By Michael Davis
Under a new county budget proposal floated Monday, Butts County employees would not be asked to close offices early on Wednesdays this fall, but they would lose 10 paid holidays.
In an effort to shrink a budget gap of more than $1 million, county officials are trying to find a way to shave $300,000 from Butts County's payroll. While still a work in progress, officials project $17.82 million in revenue, but $18.63 million in expenses in fiscal 2011 -- even after cutting payroll. The difference would be made up with money from the county's reserve fund.
But the question for county commissioners on Monday was how best to make the salary cuts.
Under a plan recommended last week, the county's employees who don't work in public safety would take a nearly 6 percent pay cut, and reduce their hours by closing county offices at 1 p.m., on Wednesdays, beginning in October. The county's public safety workers would take a roughly 3 percent pay cut from losing eight of their 10 paid holidays, meaning they wouldn't get the usual overtime pay for working on holidays.
Some officials balked at the plan, and an alternative that would have cut all employees' pay by 4 percent to achieve the same savings.
Butts County Probate Judge Vicki W. Johnston said the pay cuts contemplated in the first plan, which separates public safety workers from others, treats some employees unfairly.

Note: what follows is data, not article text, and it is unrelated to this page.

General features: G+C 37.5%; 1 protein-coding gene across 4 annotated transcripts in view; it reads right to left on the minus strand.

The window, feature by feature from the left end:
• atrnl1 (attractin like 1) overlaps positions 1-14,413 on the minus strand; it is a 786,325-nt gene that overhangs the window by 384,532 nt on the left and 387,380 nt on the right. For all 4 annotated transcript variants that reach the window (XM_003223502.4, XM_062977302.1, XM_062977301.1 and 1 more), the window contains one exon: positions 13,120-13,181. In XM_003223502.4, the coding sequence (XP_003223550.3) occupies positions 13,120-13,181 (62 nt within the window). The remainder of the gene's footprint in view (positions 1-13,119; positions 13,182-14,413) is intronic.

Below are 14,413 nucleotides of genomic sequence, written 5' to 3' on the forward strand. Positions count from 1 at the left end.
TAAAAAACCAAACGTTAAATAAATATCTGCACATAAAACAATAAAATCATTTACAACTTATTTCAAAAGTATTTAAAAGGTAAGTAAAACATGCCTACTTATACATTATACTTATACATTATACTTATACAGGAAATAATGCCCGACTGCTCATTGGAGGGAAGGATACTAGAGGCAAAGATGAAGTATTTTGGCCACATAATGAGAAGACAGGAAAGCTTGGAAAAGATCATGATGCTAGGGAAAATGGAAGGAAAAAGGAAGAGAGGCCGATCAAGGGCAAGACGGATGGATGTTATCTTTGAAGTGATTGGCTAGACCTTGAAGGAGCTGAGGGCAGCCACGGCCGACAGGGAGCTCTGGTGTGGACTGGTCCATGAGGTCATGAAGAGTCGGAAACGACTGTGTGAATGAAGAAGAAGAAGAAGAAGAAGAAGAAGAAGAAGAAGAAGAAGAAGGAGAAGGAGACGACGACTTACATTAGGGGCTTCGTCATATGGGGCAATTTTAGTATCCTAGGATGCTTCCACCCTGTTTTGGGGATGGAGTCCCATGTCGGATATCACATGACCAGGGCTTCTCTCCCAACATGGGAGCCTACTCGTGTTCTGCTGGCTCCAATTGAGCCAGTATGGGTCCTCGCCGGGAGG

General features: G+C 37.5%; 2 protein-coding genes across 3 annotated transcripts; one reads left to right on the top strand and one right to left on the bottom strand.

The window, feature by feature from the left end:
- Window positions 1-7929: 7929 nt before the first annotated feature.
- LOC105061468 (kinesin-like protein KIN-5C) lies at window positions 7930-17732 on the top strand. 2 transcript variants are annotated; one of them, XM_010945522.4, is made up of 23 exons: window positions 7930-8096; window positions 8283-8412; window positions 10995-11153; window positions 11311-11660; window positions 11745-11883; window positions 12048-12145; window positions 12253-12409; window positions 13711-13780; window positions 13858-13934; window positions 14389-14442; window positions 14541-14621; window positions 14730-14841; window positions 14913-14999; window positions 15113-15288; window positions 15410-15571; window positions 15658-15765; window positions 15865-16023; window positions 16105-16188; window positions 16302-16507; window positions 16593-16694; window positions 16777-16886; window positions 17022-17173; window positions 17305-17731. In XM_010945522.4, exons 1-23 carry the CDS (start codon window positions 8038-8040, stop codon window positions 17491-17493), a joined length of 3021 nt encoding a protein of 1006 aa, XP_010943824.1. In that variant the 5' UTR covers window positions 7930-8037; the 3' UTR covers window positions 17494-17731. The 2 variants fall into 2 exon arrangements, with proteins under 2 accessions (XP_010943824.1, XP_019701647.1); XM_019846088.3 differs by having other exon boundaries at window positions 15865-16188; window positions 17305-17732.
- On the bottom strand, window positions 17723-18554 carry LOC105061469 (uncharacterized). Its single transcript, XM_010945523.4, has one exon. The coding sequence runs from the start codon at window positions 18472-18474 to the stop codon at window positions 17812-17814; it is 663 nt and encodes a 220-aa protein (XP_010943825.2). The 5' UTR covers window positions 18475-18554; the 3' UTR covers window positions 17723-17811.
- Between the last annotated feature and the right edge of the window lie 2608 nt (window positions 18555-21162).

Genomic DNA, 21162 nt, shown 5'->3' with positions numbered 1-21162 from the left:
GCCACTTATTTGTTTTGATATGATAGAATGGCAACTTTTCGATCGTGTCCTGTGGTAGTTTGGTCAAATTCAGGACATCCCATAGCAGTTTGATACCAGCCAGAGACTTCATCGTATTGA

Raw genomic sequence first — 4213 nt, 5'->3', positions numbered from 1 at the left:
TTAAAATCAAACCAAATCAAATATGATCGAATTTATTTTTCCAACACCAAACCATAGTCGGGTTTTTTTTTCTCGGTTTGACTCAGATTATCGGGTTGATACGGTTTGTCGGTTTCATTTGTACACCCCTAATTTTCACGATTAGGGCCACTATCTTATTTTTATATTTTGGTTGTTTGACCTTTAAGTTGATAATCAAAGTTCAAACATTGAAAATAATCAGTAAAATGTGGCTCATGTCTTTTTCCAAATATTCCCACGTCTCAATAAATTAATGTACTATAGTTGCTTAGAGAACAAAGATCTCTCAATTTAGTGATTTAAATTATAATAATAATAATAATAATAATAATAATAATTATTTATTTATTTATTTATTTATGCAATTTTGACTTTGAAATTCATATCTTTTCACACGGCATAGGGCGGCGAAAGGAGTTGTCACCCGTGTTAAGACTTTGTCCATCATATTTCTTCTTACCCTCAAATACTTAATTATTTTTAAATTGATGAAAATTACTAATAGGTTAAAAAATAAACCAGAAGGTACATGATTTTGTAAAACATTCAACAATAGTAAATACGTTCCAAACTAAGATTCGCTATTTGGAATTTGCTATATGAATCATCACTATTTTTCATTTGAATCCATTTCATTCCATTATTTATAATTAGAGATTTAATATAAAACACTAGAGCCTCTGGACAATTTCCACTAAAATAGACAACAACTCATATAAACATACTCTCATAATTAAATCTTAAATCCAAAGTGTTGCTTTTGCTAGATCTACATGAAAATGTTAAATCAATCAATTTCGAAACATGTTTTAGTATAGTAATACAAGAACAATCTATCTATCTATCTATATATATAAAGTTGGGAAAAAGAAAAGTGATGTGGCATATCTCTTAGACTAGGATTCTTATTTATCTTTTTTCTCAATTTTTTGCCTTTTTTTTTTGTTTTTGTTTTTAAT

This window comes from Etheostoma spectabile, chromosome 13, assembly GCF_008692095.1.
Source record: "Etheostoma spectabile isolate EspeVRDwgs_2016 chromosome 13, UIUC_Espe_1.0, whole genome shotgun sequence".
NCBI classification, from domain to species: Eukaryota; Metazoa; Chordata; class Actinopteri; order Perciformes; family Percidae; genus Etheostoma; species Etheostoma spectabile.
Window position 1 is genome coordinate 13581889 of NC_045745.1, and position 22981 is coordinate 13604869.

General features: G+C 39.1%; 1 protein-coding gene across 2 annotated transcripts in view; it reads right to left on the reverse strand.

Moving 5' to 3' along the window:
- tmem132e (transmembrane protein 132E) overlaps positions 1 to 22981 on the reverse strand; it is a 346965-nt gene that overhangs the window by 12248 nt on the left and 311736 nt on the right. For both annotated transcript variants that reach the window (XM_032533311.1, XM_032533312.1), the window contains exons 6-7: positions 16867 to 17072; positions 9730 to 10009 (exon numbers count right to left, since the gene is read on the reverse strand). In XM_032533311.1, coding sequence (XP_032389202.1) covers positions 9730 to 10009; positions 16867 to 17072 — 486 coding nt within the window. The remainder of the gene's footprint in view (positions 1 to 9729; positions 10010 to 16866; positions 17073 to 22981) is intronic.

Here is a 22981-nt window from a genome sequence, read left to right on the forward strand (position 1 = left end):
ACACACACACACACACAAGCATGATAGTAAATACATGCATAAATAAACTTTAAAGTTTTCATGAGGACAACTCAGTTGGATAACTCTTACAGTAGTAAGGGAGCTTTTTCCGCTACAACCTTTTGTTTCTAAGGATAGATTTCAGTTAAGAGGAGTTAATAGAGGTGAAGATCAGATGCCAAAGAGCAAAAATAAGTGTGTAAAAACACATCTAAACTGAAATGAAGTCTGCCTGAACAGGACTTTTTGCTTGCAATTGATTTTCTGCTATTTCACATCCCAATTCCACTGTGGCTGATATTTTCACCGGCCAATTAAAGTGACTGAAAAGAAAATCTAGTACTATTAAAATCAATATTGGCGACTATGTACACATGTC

"My people, yes, are going to work less, but I just can't see putting a 6 percent cut on the backs of some of the people and 3 percent on somebody else," she said. "I'm not real thrilled with across-the-board 4 percent, because I'm afraid we're going to never get it back ...putting a 6 percent cut on some, and only a 3 percent on others, can you all tell me how that can be fair? How does that work that it's fair?"
Some at Monday's budget work session expressed opposition to the 4 percent across-the-board salary cut, fearing its possible impact on those who may be retiring soon.
Butts County Commission Chairman Mitch McEwen said going with the third option presented -- eliminating the 10 paid holidays the county's 261 employees receive -- could help ensure that employees down the road don't have to fight to get their pay back up to today's levels.
"A lot of times, you'll see salary cuts that get lost in the shuffle," he said.
Under the third proposal County Administrator Alan White presented to commissioners Monday, employees would lose their 10 paid holidays, which would achieve a savings of more than $261,000. To reach the target of $300,000 in salary reductions, employees would also be required to take a furlough day.
White said such a cut may still impact those readying for retirement, because it represents a reduction in pay, and may also impact some employees more than others, given the nature of public safety work.
"Percentage wise, it's still going to have an impact unequally, because of the variety of departments that we have in the county," White said. "Somewhere along the way, a day's pay will be lost to everybody on that furlough day."
Commissioners gave White the go-ahead to recalculate budget projections based on the elimination of paid holidays and the addition of the furlough day. He is expected to present an updated draft to commissioners Tuesday, during a meeting at 5:30 p.m.